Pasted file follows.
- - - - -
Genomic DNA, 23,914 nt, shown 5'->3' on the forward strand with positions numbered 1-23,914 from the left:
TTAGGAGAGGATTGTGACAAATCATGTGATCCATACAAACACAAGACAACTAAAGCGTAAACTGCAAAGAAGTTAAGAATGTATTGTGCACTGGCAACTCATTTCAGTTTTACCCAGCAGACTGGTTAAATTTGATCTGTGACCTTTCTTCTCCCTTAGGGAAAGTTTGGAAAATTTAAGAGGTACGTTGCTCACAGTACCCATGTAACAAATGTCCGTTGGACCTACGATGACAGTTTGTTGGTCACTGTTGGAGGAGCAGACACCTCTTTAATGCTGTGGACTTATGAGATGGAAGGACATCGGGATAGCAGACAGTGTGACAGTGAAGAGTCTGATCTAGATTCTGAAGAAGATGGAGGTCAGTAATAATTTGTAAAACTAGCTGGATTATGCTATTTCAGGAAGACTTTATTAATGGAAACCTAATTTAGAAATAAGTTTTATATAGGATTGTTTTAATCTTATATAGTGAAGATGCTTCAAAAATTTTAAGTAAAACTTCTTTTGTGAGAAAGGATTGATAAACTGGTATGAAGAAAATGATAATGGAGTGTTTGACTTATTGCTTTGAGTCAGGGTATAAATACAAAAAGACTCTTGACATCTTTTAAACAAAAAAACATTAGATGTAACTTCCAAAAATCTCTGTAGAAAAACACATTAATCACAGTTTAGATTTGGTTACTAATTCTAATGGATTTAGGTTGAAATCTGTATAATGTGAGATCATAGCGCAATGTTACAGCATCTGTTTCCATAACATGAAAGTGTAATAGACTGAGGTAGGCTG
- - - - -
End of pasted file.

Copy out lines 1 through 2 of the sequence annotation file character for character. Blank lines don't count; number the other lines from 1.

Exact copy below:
Genomic DNA, 23,914 nt, shown 5'->3' on the forward strand with positions numbered 1-23,914 from the left:
TTAGGAGAGGATTGTGACAAATCATGTGATCCATACAAACACAAGACAACTAAAGCGTAAACTGCAAAGAAGTTAAGAATGTATTGTGCACTGGCAACTCATTTCAGTTTTACCCAGCAGACTGGTTAAATTTGATCTGTGACCTTTCTTCTCCCTTAGGGAAAGTTTGGAAAATTTAAGAGGTACGTTGCTCACAGTACCCATGTAACAAATGTCCGTTGGACCTACGATGACAGTTTGTTGGTCACTGTTGGAGGAGCAGACACCTCTTTAATGCTGTGGACTTATGAGATGGAAGGACATCGGGATAGCAGACAGTGTGACAGTGAAGAGTCTGATCTAGATTCTGAAGAAGATGGAGGTCAGTAATAATTTGTAAAACTAGCTGGATTATGCTATTTCAGGAAGACTTTATTAATGGAAACCTAATTTAGAAATAAGTTTTATATAGGATTGTTTTAATCTTATATAGTGAAGATGCTTCAAAAATTTTAAGTAAAACTTCTTTTGTGAGAAAGGATTGATAAACTGGTATGAAGAAAATGATAATGGAGTGTTTGACTTATTGCTTTGAGTCAGGGTATAAATACAAAAAGACTCTTGACATCTTTTAAACAAAAAAACATTAGATGTAACTTCCAAAAATCTCTGTAGAAAAACACATTAATCACAGTTTAGATTTGGTTACTAATTCTAATGGATTTAGGTTGAAATCTGTATAATGTGAGATCATAGCGCAATGTTACAGCATCTGTTTCCATAACATGAAAGTGTAATAGACTGAGGTAGGCTG